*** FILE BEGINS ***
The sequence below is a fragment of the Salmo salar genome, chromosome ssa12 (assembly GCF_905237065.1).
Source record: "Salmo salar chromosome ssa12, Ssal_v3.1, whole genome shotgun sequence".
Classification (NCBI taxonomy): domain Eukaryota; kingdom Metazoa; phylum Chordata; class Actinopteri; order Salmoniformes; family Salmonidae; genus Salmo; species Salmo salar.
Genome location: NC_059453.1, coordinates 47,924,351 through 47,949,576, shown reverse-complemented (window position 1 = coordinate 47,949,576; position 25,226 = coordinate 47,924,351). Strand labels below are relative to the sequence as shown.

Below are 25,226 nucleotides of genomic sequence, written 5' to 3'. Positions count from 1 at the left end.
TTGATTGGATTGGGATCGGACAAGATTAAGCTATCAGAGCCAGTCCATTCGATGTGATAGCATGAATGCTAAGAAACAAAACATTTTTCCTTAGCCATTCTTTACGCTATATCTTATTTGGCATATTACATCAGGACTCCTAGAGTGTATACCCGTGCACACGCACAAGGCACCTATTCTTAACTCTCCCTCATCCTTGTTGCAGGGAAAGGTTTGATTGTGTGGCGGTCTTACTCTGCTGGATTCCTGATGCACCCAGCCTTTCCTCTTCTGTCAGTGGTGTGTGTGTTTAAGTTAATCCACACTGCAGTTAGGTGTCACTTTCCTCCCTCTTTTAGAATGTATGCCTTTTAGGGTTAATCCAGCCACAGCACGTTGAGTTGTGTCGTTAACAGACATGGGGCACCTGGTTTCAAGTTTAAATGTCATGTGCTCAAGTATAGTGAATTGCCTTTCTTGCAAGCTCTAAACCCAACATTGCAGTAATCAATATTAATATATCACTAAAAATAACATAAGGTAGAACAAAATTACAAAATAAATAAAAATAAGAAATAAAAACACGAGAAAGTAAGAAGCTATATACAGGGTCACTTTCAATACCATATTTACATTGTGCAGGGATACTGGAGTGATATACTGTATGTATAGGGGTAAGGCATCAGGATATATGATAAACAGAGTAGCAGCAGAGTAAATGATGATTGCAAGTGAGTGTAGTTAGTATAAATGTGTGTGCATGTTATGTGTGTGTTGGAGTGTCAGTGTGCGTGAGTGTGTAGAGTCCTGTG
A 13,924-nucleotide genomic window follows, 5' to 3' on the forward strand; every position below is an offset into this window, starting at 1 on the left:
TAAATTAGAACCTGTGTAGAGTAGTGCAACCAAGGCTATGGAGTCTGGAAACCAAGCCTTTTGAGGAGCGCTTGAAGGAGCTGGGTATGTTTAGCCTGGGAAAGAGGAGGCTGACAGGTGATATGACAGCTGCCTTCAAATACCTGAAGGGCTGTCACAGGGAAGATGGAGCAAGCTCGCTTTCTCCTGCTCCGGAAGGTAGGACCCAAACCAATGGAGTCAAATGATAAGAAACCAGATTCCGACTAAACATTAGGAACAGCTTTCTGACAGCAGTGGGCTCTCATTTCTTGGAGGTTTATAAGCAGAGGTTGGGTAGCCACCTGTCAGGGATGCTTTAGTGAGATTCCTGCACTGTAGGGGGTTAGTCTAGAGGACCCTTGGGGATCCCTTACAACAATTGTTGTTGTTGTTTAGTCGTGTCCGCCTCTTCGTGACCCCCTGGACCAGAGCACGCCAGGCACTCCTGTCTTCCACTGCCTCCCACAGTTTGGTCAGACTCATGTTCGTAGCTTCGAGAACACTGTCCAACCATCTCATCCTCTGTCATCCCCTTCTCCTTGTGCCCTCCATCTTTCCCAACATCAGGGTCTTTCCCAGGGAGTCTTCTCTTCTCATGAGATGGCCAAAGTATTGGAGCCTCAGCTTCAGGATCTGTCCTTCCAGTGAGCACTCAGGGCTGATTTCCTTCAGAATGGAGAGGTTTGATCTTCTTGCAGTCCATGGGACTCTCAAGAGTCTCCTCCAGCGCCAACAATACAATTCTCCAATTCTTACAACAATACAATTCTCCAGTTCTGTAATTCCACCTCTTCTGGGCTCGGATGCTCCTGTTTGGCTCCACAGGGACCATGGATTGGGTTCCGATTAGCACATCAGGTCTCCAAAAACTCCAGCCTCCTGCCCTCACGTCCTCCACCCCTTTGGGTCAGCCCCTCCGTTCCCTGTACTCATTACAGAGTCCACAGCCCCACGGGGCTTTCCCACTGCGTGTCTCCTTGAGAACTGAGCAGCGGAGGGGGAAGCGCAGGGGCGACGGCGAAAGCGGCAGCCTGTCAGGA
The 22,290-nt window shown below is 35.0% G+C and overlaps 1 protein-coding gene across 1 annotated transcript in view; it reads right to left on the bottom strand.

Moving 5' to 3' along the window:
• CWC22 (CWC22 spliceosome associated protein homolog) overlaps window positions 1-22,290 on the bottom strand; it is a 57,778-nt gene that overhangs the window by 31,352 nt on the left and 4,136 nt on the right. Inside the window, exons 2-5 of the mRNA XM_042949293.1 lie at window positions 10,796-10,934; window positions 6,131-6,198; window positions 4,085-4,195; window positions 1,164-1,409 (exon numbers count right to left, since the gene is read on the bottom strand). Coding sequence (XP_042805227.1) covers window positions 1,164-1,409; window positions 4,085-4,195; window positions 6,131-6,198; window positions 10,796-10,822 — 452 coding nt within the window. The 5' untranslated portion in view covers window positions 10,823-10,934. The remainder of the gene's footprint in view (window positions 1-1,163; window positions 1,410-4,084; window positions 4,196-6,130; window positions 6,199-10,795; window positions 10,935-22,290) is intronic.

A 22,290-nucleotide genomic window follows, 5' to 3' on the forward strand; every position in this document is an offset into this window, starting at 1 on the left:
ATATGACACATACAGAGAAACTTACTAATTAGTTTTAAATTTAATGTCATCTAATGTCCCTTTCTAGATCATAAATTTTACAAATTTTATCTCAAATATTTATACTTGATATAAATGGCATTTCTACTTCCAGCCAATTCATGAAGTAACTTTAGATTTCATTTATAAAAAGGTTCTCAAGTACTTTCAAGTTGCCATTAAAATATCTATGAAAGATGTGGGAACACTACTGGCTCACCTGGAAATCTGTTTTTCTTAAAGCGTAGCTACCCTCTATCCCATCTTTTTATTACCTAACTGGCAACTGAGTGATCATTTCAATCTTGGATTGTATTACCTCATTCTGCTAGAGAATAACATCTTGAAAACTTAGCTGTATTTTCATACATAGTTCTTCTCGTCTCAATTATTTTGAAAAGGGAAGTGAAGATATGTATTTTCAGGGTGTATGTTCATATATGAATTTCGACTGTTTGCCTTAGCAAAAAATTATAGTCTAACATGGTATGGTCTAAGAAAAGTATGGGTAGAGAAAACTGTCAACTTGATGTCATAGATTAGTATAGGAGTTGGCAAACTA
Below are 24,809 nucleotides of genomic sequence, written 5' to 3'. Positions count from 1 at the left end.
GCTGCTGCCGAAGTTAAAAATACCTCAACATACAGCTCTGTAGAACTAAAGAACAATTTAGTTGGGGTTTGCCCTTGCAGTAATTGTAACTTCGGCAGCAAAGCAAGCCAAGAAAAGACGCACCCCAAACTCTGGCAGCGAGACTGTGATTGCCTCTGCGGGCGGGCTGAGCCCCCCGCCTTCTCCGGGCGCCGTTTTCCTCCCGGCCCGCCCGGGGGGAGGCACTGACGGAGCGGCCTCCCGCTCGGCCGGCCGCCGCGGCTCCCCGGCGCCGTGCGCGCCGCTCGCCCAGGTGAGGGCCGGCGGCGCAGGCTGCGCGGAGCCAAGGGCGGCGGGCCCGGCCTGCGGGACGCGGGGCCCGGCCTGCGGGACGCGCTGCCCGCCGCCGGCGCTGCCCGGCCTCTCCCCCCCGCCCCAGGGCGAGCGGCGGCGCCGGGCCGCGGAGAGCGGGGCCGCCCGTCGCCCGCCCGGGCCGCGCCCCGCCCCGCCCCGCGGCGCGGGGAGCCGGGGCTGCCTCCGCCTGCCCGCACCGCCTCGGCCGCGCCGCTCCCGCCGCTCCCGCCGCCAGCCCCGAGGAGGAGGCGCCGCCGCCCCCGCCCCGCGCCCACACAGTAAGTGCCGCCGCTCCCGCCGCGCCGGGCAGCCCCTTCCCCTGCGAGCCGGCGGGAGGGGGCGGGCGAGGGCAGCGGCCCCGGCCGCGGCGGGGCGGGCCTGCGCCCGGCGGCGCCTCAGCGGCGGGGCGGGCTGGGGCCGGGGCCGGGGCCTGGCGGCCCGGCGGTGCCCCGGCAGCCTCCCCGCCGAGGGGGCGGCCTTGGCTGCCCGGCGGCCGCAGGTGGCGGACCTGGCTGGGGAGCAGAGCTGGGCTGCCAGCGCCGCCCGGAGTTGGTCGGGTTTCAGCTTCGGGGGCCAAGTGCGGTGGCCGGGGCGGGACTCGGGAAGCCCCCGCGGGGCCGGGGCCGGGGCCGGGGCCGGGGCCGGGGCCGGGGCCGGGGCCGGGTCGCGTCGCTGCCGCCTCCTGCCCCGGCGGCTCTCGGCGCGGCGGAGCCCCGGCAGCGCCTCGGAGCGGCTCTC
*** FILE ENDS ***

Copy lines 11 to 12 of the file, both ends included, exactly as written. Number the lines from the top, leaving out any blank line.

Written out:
• CWC22 (CWC22 spliceosome associated protein homolog) overlaps window positions 1-22,290 on the bottom strand; it is a 57,778-nt gene that overhangs the window by 31,352 nt on the left and 4,136 nt on the right. Inside the window, exons 2-5 of the mRNA XM_042949293.1 lie at window positions 10,796-10,934; window positions 6,131-6,198; window positions 4,085-4,195; window positions 1,164-1,409 (exon numbers count right to left, since the gene is read on the bottom strand). Coding sequence (XP_042805227.1) covers window positions 1,164-1,409; window positions 4,085-4,195; window positions 6,131-6,198; window positions 10,796-10,822 — 452 coding nt within the window. The 5' untranslated portion in view covers window positions 10,823-10,934. The remainder of the gene's footprint in view (window positions 1-1,163; window positions 1,410-4,084; window positions 4,196-6,130; window positions 6,199-10,795; window positions 10,935-22,290) is intronic.

A 22,290-nucleotide genomic window follows, 5' to 3' on the forward strand; every position in this document is an offset into this window, starting at 1 on the left: